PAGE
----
The scheme’s success led to Mr Atkinson being shortlisted for the 2017 Global Teacher Prize.

At Medina Primary in Portsmouth headteacher, Howard Payne, has seen a sharp increase in the number of children arriving for school at the start of the week looking visibly hungry.

It’s a very sensitive issue,” he said. “You have to look for clues, one of which is children will look withdrawn and grey in pallor. The school tries to help families as much as it can, and as subtly as possible. For some families, we put food into a plastic bag and the children take it home,” Mr Payne said.“We’ve sent a letter to their parents, saying ‘This is available, if you feel you don’t want to accept it, please let me know.’ All of them have accepted it.”

This is an edited article from the 20 April edition of Tes. Subscribers can read the full article here. To subscribe, click here. This week’s Tes magazine is available in all good newsagents. To download the digital edition, Android users can click here and iOS users can click here

Want to keep up with the latest education news and opinion? Follow Tes on Twitter and like Tes on Facebook

Source: Exclusive: ‘Mum didn’t have any food’ – the rise of pupil hunger | Tes News


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Weight Loss Wednesday – The Clock is Ticking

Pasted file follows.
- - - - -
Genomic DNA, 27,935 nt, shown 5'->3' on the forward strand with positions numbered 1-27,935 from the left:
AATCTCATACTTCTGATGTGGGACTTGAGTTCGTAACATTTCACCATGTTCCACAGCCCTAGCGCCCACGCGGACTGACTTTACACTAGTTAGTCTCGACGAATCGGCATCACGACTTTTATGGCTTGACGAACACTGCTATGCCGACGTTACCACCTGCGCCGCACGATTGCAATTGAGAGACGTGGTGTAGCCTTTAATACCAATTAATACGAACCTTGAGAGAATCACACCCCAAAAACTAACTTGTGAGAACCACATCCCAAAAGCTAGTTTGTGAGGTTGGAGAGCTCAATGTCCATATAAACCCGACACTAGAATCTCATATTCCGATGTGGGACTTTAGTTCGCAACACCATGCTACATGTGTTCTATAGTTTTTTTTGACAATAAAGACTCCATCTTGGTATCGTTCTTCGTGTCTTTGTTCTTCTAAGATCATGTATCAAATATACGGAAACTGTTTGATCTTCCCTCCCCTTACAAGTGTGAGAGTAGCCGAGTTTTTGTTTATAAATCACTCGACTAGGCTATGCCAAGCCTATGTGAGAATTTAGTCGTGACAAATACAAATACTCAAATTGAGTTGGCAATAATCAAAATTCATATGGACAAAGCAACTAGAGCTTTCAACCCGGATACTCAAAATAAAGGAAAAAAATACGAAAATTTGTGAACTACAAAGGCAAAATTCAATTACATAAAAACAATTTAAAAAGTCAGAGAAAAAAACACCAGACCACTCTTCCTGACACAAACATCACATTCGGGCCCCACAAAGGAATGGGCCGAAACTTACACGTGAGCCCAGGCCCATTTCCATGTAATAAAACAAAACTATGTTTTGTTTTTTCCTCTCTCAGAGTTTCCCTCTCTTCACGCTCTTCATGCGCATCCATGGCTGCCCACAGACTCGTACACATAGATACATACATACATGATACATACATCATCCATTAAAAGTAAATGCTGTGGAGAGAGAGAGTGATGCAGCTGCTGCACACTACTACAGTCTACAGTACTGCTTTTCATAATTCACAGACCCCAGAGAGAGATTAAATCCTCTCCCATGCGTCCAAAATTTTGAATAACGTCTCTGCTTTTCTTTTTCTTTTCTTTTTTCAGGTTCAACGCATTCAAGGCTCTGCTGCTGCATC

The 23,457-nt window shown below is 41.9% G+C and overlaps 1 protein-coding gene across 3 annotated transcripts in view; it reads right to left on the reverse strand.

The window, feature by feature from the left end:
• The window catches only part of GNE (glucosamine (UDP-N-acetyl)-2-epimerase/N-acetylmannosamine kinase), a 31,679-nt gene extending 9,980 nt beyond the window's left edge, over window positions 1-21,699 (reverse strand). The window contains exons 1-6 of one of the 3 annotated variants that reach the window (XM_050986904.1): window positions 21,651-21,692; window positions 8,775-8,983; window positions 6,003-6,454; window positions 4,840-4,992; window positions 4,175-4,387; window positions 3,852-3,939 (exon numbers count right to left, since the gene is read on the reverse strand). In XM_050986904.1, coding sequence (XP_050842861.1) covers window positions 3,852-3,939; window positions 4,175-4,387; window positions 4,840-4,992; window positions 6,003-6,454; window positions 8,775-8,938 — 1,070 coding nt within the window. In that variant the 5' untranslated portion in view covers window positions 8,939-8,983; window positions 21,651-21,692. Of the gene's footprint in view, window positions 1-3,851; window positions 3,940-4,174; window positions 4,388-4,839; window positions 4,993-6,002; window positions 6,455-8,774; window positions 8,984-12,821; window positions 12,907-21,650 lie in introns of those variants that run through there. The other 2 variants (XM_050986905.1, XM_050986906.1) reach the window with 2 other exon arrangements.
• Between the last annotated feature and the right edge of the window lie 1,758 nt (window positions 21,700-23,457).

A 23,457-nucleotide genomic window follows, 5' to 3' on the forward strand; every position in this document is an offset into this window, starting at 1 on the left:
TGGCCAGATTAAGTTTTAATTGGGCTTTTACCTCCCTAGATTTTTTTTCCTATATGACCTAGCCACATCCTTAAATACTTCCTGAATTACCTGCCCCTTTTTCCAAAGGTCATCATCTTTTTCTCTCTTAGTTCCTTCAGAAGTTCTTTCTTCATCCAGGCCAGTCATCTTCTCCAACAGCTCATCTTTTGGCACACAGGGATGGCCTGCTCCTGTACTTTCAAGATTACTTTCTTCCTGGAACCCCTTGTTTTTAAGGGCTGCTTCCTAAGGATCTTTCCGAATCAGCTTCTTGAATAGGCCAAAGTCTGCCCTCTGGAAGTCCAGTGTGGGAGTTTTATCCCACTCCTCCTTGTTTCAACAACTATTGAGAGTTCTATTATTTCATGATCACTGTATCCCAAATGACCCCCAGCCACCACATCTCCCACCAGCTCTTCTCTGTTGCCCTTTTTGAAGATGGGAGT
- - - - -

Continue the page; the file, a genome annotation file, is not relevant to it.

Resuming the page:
Hello Everyone,

This is the last Weight Loss Wednesday post for April. Goodness me, this year seems to be flying! So, how has your week been? Did you have a nice Easter Easter weekend? I’ve got to be honest and say although I loved spending time with my family, I didn’t do a great job of avoiding all the yumminess that surrounded me. 😦

My weight loss has definitely got a recurring theme at the moment; last week 1lbs loss and then when I stepped on the scales tonight I had a 0.5lbs gain. Why is it so difficult to recapture that initial focus and drive?!

I came away feeling even more low and depressed. I know that I haven’t been on plan for a number of weeks now and although I always come home from Image Therapy feeling positive, I know that I have to do better to see the losses that I am looking for. Once again this week, I am blaming the menopause for my emotional state and the subsequent high-syn foods that I’ve been grabbing. When I stepped on the scales tonight I had a ?lbs gain/maintain/loss. *sigh*

I need to get out of the funk I’m currently in; I said last week that I needed to have a plan and stick to it. I only have two weeks left in the 12-week Countdown I bought; my target is ?lbs away but realistically a 2-4lb loss is not unachievable if I follow Food Optimising 100% like I did in those first few months after joining.